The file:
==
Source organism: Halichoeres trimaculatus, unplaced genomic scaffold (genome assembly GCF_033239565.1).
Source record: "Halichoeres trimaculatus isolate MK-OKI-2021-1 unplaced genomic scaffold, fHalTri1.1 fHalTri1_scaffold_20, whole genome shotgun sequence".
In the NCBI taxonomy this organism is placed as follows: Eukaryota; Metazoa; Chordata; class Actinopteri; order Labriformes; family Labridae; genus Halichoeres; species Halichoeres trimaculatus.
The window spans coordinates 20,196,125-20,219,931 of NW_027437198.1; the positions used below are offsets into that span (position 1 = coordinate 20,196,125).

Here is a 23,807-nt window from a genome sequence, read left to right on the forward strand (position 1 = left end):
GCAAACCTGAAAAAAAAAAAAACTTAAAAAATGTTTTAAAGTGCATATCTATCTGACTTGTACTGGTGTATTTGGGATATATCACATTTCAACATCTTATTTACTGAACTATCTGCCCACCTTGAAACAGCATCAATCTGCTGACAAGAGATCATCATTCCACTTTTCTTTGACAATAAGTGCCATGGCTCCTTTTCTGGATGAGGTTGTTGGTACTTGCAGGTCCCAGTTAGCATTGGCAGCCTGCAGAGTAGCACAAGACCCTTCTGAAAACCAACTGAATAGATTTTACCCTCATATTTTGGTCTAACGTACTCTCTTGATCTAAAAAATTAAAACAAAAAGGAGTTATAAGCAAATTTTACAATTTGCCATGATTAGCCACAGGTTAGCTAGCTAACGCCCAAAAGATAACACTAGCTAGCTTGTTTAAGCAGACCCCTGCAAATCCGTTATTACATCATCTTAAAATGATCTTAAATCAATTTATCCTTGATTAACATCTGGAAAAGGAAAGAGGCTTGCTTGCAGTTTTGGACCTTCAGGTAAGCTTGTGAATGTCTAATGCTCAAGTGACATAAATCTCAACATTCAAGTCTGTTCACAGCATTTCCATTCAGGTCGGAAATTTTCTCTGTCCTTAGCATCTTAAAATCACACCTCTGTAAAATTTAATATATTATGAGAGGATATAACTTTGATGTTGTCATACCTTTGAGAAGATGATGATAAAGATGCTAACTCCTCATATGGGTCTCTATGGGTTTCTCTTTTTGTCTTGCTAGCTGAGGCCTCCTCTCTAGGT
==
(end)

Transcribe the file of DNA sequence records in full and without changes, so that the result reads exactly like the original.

Source organism: Halichoeres trimaculatus, unplaced genomic scaffold (genome assembly GCF_033239565.1).
Source record: "Halichoeres trimaculatus isolate MK-OKI-2021-1 unplaced genomic scaffold, fHalTri1.1 fHalTri1_scaffold_20, whole genome shotgun sequence".
In the NCBI taxonomy this organism is placed as follows: Eukaryota; Metazoa; Chordata; class Actinopteri; order Labriformes; family Labridae; genus Halichoeres; species Halichoeres trimaculatus.
The window spans coordinates 20,196,125-20,219,931 of NW_027437198.1; the positions used below are offsets into that span (position 1 = coordinate 20,196,125).

Here is a 23,807-nt window from a genome sequence, read left to right on the forward strand (position 1 = left end):
GCAAACCTGAAAAAAAAAAAAACTTAAAAAATGTTTTAAAGTGCATATCTATCTGACTTGTACTGGTGTATTTGGGATATATCACATTTCAACATCTTATTTACTGAACTATCTGCCCACCTTGAAACAGCATCAATCTGCTGACAAGAGATCATCATTCCACTTTTCTTTGACAATAAGTGCCATGGCTCCTTTTCTGGATGAGGTTGTTGGTACTTGCAGGTCCCAGTTAGCATTGGCAGCCTGCAGAGTAGCACAAGACCCTTCTGAAAACCAACTGAATAGATTTTACCCTCATATTTTGGTCTAACGTACTCTCTTGATCTAAAAAATTAAAACAAAAAGGAGTTATAAGCAAATTTTACAATTTGCCATGATTAGCCACAGGTTAGCTAGCTAACGCCCAAAAGATAACACTAGCTAGCTTGTTTAAGCAGACCCCTGCAAATCCGTTATTACATCATCTTAAAATGATCTTAAATCAATTTATCCTTGATTAACATCTGGAAAAGGAAAGAGGCTTGCTTGCAGTTTTGGACCTTCAGGTAAGCTTGTGAATGTCTAATGCTCAAGTGACATAAATCTCAACATTCAAGTCTGTTCACAGCATTTCCATTCAGGTCGGAAATTTTCTCTGTCCTTAGCATCTTAAAATCACACCTCTGTAAAATTTAATATATTATGAGAGGATATAACTTTGATGTTGTCATACCTTTGAGAAGATGATGATAAAGATGCTAACTCCTCATATGGGTCTCTATGGGTTTCTCTTTTTGTCTTGCTAGCTGAGGCCTCCTCTCTAGGT